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Generally, the screen of the lecturer is transmitted to the student’s computer. Hence, (except from a slightly lower resolution) the students may see everything as in an on-site presentation, where a projector would be used. It is also possible to show further material, like simple movies (simple, because of limited bandwidth), to illustrate the results.

6.

CONCLUSION

Distance teaching in the natural sciences and in engineering is a challenging task, even more than in the social and cultural sciences, for example. The challenges stem on one side from the difficulty of the subject itself and the formalized language that is used in engineering and physics-related sciences. This causes the need of creating a suitable learning environment that “virtually” eliminates the biggest difficulty for students, which is usually the lack of direct interaction with professors and tutors on the on side and other students on the other side. In an “ideal” scenario, the teaching system is founded on several pillars: it combines classical tools such as written material and practical lab courses with new internet-based tools and multimedia applications, adequately cross-linked to complement and enhance each other (“blended learning”)3.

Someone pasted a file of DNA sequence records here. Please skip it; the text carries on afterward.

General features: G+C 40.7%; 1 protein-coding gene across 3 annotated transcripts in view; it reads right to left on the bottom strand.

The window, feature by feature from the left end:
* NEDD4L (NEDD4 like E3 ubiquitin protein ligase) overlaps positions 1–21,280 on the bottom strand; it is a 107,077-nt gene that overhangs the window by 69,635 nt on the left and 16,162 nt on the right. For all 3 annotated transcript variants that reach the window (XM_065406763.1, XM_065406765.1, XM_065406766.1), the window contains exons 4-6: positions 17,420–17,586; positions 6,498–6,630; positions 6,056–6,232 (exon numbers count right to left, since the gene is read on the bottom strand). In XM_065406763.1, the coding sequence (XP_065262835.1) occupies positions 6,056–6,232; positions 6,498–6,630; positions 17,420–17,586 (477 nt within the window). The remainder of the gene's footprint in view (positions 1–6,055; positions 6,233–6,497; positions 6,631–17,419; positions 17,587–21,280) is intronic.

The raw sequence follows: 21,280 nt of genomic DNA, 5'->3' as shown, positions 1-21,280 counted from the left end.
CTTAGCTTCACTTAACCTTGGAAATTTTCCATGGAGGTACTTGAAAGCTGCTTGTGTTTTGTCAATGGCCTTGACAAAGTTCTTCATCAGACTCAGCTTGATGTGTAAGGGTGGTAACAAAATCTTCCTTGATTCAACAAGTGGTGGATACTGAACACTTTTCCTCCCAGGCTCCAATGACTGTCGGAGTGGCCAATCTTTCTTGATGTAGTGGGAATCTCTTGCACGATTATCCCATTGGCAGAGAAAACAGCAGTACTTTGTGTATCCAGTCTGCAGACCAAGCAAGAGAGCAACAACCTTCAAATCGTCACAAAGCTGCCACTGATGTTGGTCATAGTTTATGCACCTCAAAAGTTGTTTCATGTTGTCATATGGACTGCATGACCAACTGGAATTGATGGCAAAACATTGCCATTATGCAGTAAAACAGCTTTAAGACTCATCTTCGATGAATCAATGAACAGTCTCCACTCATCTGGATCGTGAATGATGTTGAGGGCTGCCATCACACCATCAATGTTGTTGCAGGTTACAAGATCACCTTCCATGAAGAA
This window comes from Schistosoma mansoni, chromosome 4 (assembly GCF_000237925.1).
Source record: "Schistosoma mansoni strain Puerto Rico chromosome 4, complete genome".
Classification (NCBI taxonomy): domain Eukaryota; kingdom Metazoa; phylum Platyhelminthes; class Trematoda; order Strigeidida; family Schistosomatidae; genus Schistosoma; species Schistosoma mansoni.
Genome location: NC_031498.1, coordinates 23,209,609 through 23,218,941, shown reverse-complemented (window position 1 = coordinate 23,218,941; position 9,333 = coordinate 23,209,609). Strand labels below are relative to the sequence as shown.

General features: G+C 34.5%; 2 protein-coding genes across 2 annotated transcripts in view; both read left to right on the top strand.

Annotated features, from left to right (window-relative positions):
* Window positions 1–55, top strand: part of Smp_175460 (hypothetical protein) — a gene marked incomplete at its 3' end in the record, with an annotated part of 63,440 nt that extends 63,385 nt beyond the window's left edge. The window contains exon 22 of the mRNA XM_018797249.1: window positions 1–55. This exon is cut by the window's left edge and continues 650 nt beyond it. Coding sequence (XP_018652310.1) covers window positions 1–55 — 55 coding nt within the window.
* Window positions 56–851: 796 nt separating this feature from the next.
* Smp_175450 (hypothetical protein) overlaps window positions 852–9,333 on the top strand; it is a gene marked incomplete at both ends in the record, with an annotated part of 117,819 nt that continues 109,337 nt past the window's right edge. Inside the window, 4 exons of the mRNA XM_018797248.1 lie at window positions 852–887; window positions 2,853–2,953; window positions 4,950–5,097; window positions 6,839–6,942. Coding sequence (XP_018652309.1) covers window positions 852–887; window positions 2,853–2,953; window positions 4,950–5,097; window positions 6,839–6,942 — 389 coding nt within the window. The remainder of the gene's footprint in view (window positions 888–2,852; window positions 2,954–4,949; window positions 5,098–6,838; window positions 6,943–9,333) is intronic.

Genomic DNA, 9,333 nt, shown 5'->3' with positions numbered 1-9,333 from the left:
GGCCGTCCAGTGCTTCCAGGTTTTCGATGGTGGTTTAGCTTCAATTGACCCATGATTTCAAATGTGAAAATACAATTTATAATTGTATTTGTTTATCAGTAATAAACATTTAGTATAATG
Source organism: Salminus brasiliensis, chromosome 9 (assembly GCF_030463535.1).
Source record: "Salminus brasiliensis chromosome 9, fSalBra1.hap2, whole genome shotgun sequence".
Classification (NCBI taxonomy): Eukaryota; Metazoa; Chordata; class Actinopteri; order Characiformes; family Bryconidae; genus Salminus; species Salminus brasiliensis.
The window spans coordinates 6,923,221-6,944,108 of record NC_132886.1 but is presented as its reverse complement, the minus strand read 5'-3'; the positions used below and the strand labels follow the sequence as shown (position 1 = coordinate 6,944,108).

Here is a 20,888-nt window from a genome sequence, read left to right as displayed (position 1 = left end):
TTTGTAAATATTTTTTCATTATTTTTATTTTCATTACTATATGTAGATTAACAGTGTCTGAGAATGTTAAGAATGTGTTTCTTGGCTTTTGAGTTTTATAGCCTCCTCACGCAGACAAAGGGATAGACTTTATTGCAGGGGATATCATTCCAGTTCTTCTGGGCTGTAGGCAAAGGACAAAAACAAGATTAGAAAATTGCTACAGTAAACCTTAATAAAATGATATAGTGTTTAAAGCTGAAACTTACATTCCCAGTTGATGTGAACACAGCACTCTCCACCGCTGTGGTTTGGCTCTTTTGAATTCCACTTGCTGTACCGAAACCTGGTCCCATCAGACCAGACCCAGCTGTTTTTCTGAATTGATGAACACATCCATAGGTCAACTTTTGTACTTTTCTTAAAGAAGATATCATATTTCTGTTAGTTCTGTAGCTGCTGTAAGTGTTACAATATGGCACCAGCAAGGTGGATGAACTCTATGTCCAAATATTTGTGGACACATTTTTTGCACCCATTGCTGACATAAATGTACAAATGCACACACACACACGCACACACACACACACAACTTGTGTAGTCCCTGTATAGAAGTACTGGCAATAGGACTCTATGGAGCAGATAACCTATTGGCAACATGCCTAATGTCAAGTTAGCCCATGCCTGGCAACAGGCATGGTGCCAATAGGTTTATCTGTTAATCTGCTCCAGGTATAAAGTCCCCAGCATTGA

During the past 10 years, some 200 students were enrolled in the program on Photonics. 50 of them were successful in getting their MSc degree, nearly all of them while working in a full-time job.

It is important to note at the end, that a plethora of support is available for students and teachers from the university with regards to issues such as the didactics of e-learning, technical aspects of internet-based training, and the conception of distance learning/teaching in general.

7.

7.

REFERENCES

3. 

M. Turoff, C. Howard, R. Discenza, Technology’s Role in Distance Education, Ch. 1.2 in: M.-A. Sicilia, E. G. Barriocanal, On the Convergence of Formal Ontologies and Standardized E-Learning, IGI Global (2008).Google Scholar

8.

ACKNOWLEDGMENTS

We would like thank for the support of Veronika Kral, Thomas Seiler and Boguslaw Wdowiak (Lehrgebiet Mikro- und Nanophotonik), Werner Schubert (Lehrgebiet Kommunikationsnetze), the Lehrgebiet Mediendidaktik (Prof. Theo Bastiaens) and Bernhard Vogeler (Zentrum für Medien und IT).

© (2015) COPYRIGHT Society of Photo-Optical Instrumentation Engineers (SPIE). Downloading of the abstract is permitted for personal use only.
Jürgen Jahns, André Edelmann, Stefan Helfert, Stephanie Supp, "Distance teaching and learning in photonics: a 10-year experiment", Proc. SPIE 9793, Education and Training in Optics and Photonics: ETOP 2015, 97931Q (8 October 2015); doi: 10.1117/12.2223132; https://doi.org/10.1117/12.2223132